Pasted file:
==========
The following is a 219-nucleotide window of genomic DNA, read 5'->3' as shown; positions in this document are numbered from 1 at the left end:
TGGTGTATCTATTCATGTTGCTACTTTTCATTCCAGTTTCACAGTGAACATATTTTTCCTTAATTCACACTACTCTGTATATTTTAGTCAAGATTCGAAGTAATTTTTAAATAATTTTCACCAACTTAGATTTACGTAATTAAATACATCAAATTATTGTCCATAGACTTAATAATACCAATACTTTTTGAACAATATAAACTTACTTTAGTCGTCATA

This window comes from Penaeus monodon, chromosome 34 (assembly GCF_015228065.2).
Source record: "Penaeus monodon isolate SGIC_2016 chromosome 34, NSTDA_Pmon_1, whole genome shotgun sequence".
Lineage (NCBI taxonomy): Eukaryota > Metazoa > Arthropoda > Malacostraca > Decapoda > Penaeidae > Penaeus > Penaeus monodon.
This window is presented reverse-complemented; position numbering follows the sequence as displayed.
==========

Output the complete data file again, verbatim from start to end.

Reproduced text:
The following is a 219-nucleotide window of genomic DNA, read 5'->3' as shown; positions in this document are numbered from 1 at the left end:
TGGTGTATCTATTCATGTTGCTACTTTTCATTCCAGTTTCACAGTGAACATATTTTTCCTTAATTCACACTACTCTGTATATTTTAGTCAAGATTCGAAGTAATTTTTAAATAATTTTCACCAACTTAGATTTACGTAATTAAATACATCAAATTATTGTCCATAGACTTAATAATACCAATACTTTTTGAACAATATAAACTTACTTTAGTCGTCATA

This window comes from Penaeus monodon, chromosome 34 (assembly GCF_015228065.2).
Source record: "Penaeus monodon isolate SGIC_2016 chromosome 34, NSTDA_Pmon_1, whole genome shotgun sequence".
Lineage (NCBI taxonomy): Eukaryota > Metazoa > Arthropoda > Malacostraca > Decapoda > Penaeidae > Penaeus > Penaeus monodon.
This window is presented reverse-complemented; position numbering follows the sequence as displayed.